NBA Players, West Point Cadets Use Israeli Tech To Prevent Injuries

By David Shamah, The Times of Israel October 04, 2015 Comments

This article was first published on The Times of Israel and was re-posted with permission.

For sports organizations, a twisted ankle or sprained wrist in a star player can cost millions. One way to prevent those injuries is to pay strict attention to how a player performs in real time. To accomplish that, sports organizations throughout the US are turning to Israeli start-up PhysiMax, which, using 3D cameras, provides cloud-based analytics of how players are performing – and whether their favorite pivot-shot move or tackling style is likely to get them sidelined.

SEE ALSO: The Top 10 Israeli Startups Changing The World Of Sports

basketballphysimax

Among the professional organizations that are already using the PhysiMax system – or are strongly considering it – are numerous NBA teams, college basketball teams, the Maccabi Tel Aviv basketball franchise and the West Point Military Academy in the US, among others, said Ram Shalev, PhysiMax CEO and a co-founder of the company.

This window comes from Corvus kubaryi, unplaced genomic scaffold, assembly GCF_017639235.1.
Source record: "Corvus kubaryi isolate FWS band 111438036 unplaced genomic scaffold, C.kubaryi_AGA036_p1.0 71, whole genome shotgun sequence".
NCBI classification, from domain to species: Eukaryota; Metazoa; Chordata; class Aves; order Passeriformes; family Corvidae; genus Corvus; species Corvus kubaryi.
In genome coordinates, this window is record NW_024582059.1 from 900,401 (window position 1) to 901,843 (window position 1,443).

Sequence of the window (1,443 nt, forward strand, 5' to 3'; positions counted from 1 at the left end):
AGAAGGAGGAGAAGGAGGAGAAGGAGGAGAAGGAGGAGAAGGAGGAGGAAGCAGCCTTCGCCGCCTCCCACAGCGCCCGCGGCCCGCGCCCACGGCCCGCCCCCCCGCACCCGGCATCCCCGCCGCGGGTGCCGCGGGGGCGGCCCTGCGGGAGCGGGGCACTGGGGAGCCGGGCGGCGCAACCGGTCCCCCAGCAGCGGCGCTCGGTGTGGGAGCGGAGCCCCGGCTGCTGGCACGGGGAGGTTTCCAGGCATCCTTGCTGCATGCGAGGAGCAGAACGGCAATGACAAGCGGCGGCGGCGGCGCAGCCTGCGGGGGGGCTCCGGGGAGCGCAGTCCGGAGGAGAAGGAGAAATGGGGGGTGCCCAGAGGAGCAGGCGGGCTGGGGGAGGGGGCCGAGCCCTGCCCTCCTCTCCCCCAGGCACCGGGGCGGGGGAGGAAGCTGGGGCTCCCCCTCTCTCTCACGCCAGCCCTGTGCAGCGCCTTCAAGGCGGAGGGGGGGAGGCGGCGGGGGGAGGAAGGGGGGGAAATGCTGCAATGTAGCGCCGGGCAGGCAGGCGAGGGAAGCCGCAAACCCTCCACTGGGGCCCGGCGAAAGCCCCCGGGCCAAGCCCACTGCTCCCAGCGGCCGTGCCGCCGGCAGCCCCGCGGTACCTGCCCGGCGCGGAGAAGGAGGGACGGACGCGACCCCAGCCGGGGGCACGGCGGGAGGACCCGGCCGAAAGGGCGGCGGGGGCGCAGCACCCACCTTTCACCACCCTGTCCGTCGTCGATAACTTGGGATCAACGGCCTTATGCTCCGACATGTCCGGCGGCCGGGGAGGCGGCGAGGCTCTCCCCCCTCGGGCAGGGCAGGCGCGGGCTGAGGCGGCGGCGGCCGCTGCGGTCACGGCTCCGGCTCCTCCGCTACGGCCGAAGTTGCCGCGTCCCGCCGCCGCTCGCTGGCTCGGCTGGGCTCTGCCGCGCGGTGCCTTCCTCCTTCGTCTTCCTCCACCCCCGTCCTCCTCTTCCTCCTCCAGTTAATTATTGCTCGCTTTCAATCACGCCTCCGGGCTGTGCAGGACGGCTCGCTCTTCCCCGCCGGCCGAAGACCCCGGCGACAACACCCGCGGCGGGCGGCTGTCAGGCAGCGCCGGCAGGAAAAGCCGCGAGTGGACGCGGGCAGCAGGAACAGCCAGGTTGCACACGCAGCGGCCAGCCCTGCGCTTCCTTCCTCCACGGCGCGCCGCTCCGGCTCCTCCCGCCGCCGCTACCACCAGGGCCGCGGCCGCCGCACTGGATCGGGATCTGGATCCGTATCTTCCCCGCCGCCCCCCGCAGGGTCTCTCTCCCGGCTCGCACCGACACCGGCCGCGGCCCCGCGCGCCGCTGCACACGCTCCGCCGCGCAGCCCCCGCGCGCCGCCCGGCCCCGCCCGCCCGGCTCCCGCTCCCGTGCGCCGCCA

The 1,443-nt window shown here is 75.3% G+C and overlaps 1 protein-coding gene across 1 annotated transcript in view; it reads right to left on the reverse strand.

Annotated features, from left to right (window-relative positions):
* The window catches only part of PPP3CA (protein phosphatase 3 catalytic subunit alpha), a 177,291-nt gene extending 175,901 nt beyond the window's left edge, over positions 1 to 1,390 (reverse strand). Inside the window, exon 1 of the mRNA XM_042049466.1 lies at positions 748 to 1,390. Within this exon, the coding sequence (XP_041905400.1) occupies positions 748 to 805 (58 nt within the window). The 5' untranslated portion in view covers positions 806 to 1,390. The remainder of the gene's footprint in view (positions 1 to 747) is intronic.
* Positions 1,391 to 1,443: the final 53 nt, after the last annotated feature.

“Our vision is to take top scientific research in injury prevention and bring it to the field, allowing professional players and, eventually, many others, to benefit from technology that can help them avoid injuries,” Shaleve said.

SEE ALSO: Competitive Athletes More Prone To Gambling Addictions, Research Finds

PhysiMax’s technology has been validated by leading US military and academic experts, who themselves developed the original protocols used in the athletics world.

physimaxsystem“Until now, these protocols were only available to the athletic elite,” he added. “PhysiMax makes these protocols available to all athletes, in real time, scoring injury potential during games or other intensive efforts.”

While many harbor little sympathy for high-salary professional players – who get paid for sitting on the sidelines if they get injured – industry analysts blame at least part of the sky-high prices sports franchises charge to view games on the money they have to lay out in insurance and in salary payments to injured players.

To continue reading this article on the TOI site, click here.

Photos: PhysiMax

Facebook Comments
image description
image description
Load more